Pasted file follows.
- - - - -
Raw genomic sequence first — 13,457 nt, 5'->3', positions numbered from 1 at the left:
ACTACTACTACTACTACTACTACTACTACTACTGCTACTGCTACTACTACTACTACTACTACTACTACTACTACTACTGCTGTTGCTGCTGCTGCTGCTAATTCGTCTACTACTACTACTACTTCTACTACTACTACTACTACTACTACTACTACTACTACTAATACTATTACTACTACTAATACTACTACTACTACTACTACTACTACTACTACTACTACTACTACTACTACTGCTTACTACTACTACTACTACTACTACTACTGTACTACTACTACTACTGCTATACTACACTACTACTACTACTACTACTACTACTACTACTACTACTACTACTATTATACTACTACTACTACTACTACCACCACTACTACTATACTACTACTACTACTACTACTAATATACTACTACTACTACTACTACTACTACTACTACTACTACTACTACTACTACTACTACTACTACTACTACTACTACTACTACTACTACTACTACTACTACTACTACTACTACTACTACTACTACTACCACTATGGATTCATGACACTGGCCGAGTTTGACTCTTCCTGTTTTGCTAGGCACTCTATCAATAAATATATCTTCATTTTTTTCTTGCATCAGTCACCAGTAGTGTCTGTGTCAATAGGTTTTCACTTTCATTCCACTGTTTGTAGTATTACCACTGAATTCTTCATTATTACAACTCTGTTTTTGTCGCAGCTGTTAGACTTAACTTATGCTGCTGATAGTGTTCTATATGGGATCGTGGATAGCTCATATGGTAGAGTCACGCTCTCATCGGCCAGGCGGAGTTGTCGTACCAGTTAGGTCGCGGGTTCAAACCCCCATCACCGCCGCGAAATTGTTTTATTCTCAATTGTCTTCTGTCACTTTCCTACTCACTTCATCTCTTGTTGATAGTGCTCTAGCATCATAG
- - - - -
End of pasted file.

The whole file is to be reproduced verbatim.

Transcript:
Raw genomic sequence first — 13,457 nt, 5'->3', positions numbered from 1 at the left:
ACTACTACTACTACTACTACTACTACTACTACTGCTACTGCTACTACTACTACTACTACTACTACTACTACTACTACTGCTGTTGCTGCTGCTGCTGCTAATTCGTCTACTACTACTACTACTTCTACTACTACTACTACTACTACTACTACTACTACTACTAATACTATTACTACTACTAATACTACTACTACTACTACTACTACTACTACTACTACTACTACTACTACTACTGCTTACTACTACTACTACTACTACTACTACTGTACTACTACTACTACTGCTATACTACACTACTACTACTACTACTACTACTACTACTACTACTACTACTACTATTATACTACTACTACTACTACTACCACCACTACTACTATACTACTACTACTACTACTACTAATATACTACTACTACTACTACTACTACTACTACTACTACTACTACTACTACTACTACTACTACTACTACTACTACTACTACTACTACTACTACTACTACTACTACTACTACTACTACTACTACTACTACCACTATGGATTCATGACACTGGCCGAGTTTGACTCTTCCTGTTTTGCTAGGCACTCTATCAATAAATATATCTTCATTTTTTTCTTGCATCAGTCACCAGTAGTGTCTGTGTCAATAGGTTTTCACTTTCATTCCACTGTTTGTAGTATTACCACTGAATTCTTCATTATTACAACTCTGTTTTTGTCGCAGCTGTTAGACTTAACTTATGCTGCTGATAGTGTTCTATATGGGATCGTGGATAGCTCATATGGTAGAGTCACGCTCTCATCGGCCAGGCGGAGTTGTCGTACCAGTTAGGTCGCGGGTTCAAACCCCCATCACCGCCGCGAAATTGTTTTATTCTCAATTGTCTTCTGTCACTTTCCTACTCACTTCATCTCTTGTTGATAGTGCTCTAGCATCATAG